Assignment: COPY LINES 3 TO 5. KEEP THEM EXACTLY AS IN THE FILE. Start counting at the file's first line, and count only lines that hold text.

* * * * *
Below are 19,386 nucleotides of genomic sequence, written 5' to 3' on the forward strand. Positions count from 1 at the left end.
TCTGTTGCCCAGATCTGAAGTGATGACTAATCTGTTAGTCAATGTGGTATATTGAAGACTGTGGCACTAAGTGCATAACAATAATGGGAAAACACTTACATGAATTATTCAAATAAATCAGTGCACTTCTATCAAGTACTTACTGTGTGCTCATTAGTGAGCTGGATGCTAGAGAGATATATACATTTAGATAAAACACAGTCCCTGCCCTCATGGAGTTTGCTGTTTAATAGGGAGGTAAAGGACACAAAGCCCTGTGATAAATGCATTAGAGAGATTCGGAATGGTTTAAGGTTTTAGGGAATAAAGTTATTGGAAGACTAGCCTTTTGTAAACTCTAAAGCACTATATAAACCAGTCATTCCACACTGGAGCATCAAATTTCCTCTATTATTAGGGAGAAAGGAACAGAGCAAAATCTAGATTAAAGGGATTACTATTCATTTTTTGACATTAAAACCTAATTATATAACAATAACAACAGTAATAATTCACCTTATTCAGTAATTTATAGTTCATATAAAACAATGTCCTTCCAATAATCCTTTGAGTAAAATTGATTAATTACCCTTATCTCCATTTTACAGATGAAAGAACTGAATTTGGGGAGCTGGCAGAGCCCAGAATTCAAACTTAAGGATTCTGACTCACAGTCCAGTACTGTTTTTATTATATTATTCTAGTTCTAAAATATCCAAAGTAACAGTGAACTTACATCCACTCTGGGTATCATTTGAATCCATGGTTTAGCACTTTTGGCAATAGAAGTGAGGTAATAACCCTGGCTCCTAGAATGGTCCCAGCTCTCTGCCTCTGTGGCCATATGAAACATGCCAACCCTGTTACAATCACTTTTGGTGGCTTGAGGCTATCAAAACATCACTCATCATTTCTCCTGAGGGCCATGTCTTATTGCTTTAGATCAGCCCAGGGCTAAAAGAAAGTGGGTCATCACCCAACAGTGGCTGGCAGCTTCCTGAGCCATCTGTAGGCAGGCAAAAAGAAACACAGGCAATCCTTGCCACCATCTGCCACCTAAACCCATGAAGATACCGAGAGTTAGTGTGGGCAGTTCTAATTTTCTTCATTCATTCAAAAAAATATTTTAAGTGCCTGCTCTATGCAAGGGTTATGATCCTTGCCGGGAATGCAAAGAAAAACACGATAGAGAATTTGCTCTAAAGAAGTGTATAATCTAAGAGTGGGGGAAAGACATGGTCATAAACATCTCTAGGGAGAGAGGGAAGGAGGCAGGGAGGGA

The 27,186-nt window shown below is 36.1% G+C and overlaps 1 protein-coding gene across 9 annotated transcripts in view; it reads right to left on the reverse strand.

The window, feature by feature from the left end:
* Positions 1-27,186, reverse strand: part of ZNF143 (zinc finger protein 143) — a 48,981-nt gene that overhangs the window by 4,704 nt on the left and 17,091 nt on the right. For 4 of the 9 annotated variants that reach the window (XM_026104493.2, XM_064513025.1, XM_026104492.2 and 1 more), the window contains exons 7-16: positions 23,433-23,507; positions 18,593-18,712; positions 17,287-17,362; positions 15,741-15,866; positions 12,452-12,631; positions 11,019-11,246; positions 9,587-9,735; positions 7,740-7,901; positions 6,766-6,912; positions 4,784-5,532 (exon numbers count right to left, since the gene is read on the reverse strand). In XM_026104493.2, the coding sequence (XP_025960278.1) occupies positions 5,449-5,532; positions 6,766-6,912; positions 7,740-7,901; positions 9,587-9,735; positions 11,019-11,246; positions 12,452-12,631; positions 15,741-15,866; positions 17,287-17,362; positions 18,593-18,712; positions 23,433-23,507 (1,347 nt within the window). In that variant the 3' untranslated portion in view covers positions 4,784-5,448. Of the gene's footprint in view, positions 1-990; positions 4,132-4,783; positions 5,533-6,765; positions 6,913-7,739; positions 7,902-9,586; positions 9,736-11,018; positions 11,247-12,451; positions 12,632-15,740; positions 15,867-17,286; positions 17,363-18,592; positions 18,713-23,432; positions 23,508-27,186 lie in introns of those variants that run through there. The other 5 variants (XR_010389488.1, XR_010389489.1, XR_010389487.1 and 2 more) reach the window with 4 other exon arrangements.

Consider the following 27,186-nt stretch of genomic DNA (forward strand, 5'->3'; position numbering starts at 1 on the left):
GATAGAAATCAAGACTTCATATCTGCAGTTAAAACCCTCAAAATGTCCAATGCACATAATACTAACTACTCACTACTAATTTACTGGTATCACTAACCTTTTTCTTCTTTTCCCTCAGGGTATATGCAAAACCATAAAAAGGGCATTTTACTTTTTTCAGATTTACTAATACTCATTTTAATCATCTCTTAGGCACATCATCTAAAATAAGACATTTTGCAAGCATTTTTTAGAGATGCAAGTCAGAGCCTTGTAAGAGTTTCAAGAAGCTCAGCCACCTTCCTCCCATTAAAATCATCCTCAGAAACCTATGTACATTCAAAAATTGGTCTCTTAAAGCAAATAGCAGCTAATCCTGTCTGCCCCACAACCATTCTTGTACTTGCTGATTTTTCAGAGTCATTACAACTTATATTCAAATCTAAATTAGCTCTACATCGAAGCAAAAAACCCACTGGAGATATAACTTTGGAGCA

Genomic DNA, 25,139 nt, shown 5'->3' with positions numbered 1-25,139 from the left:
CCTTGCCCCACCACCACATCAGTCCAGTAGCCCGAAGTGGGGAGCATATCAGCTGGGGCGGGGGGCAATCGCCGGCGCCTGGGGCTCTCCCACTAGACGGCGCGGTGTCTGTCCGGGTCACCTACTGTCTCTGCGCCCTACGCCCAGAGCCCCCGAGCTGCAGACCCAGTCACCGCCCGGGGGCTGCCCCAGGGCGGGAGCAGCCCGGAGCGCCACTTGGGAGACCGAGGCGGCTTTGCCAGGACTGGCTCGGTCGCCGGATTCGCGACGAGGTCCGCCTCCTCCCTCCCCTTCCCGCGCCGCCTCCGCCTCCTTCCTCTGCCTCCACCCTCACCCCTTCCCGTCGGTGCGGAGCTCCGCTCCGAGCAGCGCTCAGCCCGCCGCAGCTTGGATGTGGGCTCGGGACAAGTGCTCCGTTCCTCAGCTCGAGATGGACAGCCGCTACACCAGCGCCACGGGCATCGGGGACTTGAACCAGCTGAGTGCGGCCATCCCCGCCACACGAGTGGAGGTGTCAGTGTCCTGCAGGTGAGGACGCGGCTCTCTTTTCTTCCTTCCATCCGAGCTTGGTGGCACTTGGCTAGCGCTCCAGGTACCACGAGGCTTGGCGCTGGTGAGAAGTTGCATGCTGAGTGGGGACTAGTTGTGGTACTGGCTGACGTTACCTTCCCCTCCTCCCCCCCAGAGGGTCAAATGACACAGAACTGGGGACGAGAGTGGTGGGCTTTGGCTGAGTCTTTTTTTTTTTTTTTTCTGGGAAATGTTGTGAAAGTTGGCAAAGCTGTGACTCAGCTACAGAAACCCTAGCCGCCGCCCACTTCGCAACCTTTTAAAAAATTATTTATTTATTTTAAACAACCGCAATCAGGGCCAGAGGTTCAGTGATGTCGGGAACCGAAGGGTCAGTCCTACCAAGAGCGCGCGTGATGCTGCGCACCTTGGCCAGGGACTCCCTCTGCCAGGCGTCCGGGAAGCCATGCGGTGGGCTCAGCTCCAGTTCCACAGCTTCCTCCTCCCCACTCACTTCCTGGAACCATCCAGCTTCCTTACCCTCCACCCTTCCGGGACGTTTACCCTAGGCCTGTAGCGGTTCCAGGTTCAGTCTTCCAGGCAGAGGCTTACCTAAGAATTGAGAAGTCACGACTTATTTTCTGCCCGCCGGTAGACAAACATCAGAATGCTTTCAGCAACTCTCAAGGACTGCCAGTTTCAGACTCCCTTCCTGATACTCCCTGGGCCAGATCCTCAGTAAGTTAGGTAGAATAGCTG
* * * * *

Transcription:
The 27,186-nt window shown below is 36.1% G+C and overlaps 1 protein-coding gene across 9 annotated transcripts in view; it reads right to left on the reverse strand.

The window, feature by feature from the left end:
* Positions 1-27,186, reverse strand: part of ZNF143 (zinc finger protein 143) — a 48,981-nt gene that overhangs the window by 4,704 nt on the left and 17,091 nt on the right. For 4 of the 9 annotated variants that reach the window (XM_026104493.2, XM_064513025.1, XM_026104492.2 and 1 more), the window contains exons 7-16: positions 23,433-23,507; positions 18,593-18,712; positions 17,287-17,362; positions 15,741-15,866; positions 12,452-12,631; positions 11,019-11,246; positions 9,587-9,735; positions 7,740-7,901; positions 6,766-6,912; positions 4,784-5,532 (exon numbers count right to left, since the gene is read on the reverse strand). In XM_026104493.2, the coding sequence (XP_025960278.1) occupies positions 5,449-5,532; positions 6,766-6,912; positions 7,740-7,901; positions 9,587-9,735; positions 11,019-11,246; positions 12,452-12,631; positions 15,741-15,866; positions 17,287-17,362; positions 18,593-18,712; positions 23,433-23,507 (1,347 nt within the window). In that variant the 3' untranslated portion in view covers positions 4,784-5,448. Of the gene's footprint in view, positions 1-990; positions 4,132-4,783; positions 5,533-6,765; positions 6,913-7,739; positions 7,902-9,586; positions 9,736-11,018; positions 11,247-12,451; positions 12,632-15,740; positions 15,867-17,286; positions 17,363-18,592; positions 18,713-23,432; positions 23,508-27,186 lie in introns of those variants that run through there. The other 5 variants (XR_010389488.1, XR_010389489.1, XR_010389487.1 and 2 more) reach the window with 4 other exon arrangements.